Property
Formulating a solution starts with a new notion of property - nondominium. See original document and see the concept on p2p foundation. Access to resources becomes more important than ownership.

The custodian
Within the current legal system resources used by a CBPP community affiliates can be passed to a custodian. The custodian signs a nondominium agreement, which essentially guarantees the allocation of these resources according to a charter given by the community. In this arrangement community affiliates are alleviated from the responsibility that comes with the management of physical spaces, equipment and tools. More concretely, the custodian covers the risk associated with the use of material assets; it pays insurance for example. Moreover, the custodian can offer other types of services that reduce the organizational or bureaucratic overhead of ventures (projects). For example, the custodian offers a bank account to project members, where they can deposit their crowdfunding rewards and from which they can pay for resources.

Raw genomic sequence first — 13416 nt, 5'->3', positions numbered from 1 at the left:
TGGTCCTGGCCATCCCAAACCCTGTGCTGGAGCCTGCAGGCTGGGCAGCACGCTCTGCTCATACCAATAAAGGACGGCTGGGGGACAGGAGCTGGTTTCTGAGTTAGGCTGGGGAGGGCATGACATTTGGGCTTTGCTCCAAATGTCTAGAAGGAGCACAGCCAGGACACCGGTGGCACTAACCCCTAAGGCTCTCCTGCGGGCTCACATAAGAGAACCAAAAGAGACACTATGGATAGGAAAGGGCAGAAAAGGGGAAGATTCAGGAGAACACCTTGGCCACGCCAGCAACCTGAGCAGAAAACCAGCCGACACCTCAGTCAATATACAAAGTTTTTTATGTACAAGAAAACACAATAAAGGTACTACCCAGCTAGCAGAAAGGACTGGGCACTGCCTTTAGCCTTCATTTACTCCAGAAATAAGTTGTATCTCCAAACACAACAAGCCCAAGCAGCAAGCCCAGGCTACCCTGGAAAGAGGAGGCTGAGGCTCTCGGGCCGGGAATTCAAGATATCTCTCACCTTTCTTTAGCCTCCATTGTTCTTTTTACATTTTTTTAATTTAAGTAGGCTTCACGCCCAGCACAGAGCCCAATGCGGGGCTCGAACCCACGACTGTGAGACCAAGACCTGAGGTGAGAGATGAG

The open community
The community can take the form of a non-registered association (there is legal code for it in Canada and other commonwealth countries), which remains fluid and dynamic and can operate in the long tail mode.

The exchange firm
In order to interface with the market the community creates Exchange firms, which are limited liability moral entities (corporations). Their main role is to take on the legal liability for the product. The Exchange firm is only a legal interface with the market and it signs an agreement to distribute the revenue to all participants in a venture (project) according to the value equation. The Exchange firm charges a fee to cover its costs and the risk associated with the liability it carries.

Product development, market development, distribution and servicing are all functions and processes within the the open community.

Levels of governance